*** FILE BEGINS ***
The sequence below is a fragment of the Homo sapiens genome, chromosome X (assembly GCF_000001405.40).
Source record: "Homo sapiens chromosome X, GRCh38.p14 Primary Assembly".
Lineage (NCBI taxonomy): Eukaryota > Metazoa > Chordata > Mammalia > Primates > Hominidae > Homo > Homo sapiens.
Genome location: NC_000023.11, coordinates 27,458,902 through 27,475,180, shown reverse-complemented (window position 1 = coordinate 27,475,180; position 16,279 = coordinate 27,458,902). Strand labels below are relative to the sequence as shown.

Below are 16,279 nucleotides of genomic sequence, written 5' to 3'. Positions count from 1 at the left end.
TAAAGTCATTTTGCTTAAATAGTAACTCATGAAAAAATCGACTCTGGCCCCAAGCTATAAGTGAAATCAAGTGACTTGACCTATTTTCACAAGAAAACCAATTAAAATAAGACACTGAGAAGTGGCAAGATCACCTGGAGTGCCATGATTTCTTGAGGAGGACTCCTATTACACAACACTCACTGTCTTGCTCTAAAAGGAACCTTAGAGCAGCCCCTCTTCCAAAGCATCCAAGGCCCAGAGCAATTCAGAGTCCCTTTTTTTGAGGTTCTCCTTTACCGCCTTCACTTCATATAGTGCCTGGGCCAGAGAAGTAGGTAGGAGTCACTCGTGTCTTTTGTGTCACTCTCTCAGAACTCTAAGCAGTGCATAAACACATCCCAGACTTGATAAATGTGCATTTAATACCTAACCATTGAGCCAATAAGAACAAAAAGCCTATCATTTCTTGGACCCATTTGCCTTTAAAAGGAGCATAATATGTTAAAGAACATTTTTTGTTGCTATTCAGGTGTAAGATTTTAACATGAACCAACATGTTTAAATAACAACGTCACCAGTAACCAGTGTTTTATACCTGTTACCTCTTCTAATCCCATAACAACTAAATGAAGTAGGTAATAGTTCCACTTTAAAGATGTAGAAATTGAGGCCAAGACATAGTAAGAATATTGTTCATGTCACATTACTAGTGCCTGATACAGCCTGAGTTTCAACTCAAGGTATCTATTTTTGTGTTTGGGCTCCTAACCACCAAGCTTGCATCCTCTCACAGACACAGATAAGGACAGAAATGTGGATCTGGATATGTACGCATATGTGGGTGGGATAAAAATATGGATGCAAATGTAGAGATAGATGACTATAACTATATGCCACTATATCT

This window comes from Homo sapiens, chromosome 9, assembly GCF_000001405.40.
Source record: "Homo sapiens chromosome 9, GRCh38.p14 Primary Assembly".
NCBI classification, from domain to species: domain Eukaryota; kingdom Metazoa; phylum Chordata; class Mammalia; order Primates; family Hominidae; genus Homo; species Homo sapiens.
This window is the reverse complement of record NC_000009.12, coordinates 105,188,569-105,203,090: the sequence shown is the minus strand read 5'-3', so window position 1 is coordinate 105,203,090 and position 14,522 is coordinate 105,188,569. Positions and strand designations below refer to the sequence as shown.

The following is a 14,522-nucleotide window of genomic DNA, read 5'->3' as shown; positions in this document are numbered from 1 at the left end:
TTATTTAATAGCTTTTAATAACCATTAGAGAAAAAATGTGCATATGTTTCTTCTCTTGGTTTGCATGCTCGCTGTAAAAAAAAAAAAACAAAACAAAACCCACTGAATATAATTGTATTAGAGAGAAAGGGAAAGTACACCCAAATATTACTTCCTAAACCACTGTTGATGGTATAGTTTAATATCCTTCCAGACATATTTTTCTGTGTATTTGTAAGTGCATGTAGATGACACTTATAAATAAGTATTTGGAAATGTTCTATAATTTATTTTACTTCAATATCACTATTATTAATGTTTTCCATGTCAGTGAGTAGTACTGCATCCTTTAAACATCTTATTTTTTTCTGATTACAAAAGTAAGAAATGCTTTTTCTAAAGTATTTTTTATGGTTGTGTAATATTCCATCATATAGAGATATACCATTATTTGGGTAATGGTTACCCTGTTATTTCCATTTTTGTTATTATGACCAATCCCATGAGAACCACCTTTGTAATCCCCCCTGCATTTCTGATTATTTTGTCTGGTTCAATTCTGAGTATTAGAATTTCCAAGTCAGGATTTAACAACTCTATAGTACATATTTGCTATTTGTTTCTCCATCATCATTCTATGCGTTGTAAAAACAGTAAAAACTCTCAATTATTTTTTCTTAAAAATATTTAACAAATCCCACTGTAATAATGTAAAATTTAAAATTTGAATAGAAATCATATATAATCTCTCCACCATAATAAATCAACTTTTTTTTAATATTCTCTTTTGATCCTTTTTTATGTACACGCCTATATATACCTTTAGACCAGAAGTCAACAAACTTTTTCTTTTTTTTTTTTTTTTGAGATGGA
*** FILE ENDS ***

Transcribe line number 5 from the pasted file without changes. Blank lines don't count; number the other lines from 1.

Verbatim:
Below are 16,279 nucleotides of genomic sequence, written 5' to 3'. Positions count from 1 at the left end.